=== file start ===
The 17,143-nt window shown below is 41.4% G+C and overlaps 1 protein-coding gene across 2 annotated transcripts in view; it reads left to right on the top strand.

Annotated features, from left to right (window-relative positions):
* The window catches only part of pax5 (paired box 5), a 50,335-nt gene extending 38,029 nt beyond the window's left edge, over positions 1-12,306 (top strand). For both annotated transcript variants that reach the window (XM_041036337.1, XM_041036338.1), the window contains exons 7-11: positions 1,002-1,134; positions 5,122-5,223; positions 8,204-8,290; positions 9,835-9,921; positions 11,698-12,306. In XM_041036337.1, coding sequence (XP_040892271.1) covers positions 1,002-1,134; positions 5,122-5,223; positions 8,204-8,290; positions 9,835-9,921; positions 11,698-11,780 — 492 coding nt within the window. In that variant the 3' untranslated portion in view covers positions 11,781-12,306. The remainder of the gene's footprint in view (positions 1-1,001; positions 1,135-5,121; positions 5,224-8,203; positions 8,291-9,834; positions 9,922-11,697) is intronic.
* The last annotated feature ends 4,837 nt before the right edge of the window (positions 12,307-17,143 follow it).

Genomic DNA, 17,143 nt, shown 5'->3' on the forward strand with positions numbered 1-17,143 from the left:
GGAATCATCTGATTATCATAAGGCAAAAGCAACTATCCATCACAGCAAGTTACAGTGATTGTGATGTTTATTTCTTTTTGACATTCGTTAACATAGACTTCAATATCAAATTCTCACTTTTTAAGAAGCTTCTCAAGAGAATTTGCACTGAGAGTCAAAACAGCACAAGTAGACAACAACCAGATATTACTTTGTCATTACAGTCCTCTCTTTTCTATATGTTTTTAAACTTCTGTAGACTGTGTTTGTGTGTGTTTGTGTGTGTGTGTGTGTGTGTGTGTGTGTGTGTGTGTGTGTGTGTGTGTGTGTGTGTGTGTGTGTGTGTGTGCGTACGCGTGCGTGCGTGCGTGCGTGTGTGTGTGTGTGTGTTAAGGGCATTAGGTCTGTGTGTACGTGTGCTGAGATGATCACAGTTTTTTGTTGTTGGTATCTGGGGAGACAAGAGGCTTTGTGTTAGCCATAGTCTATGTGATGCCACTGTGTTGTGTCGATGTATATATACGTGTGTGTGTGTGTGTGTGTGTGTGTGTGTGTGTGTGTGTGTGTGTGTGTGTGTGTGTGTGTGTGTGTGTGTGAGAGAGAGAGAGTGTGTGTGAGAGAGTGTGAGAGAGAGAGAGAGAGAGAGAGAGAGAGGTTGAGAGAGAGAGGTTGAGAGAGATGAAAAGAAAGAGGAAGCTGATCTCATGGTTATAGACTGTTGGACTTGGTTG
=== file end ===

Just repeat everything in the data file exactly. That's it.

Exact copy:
The 17,143-nt window shown below is 41.4% G+C and overlaps 1 protein-coding gene across 2 annotated transcripts in view; it reads left to right on the top strand.

Annotated features, from left to right (window-relative positions):
* The window catches only part of pax5 (paired box 5), a 50,335-nt gene extending 38,029 nt beyond the window's left edge, over positions 1-12,306 (top strand). For both annotated transcript variants that reach the window (XM_041036337.1, XM_041036338.1), the window contains exons 7-11: positions 1,002-1,134; positions 5,122-5,223; positions 8,204-8,290; positions 9,835-9,921; positions 11,698-12,306. In XM_041036337.1, coding sequence (XP_040892271.1) covers positions 1,002-1,134; positions 5,122-5,223; positions 8,204-8,290; positions 9,835-9,921; positions 11,698-11,780 — 492 coding nt within the window. In that variant the 3' untranslated portion in view covers positions 11,781-12,306. The remainder of the gene's footprint in view (positions 1-1,001; positions 1,135-5,121; positions 5,224-8,203; positions 8,291-9,834; positions 9,922-11,697) is intronic.
* The last annotated feature ends 4,837 nt before the right edge of the window (positions 12,307-17,143 follow it).

Genomic DNA, 17,143 nt, shown 5'->3' on the forward strand with positions numbered 1-17,143 from the left:
GGAATCATCTGATTATCATAAGGCAAAAGCAACTATCCATCACAGCAAGTTACAGTGATTGTGATGTTTATTTCTTTTTGACATTCGTTAACATAGACTTCAATATCAAATTCTCACTTTTTAAGAAGCTTCTCAAGAGAATTTGCACTGAGAGTCAAAACAGCACAAGTAGACAACAACCAGATATTACTTTGTCATTACAGTCCTCTCTTTTCTATATGTTTTTAAACTTCTGTAGACTGTGTTTGTGTGTGTTTGTGTGTGTGTGTGTGTGTGTGTGTGTGTGTGTGTGTGTGTGTGTGTGTGTGTGTGTGTGTGTGTGTGTGTGCGTACGCGTGCGTGCGTGCGTGCGTGTGTGTGTGTGTGTGTTAAGGGCATTAGGTCTGTGTGTACGTGTGCTGAGATGATCACAGTTTTTTGTTGTTGGTATCTGGGGAGACAAGAGGCTTTGTGTTAGCCATAGTCTATGTGATGCCACTGTGTTGTGTCGATGTATATATACGTGTGTGTGTGTGTGTGTGTGTGTGTGTGTGTGTGTGTGTGTGTGTGTGTGTGTGTGTGTGTGTGTGTGTGTGAGAGAGAGAGAGTGTGTGTGAGAGAGTGTGAGAGAGAGAGAGAGAGAGAGAGAGAGAGGTTGAGAGAGAGAGGTTGAGAGAGATGAAAAGAAAGAGGAAGCTGATCTCATGGTTATAGACTGTTGGACTTGGTTG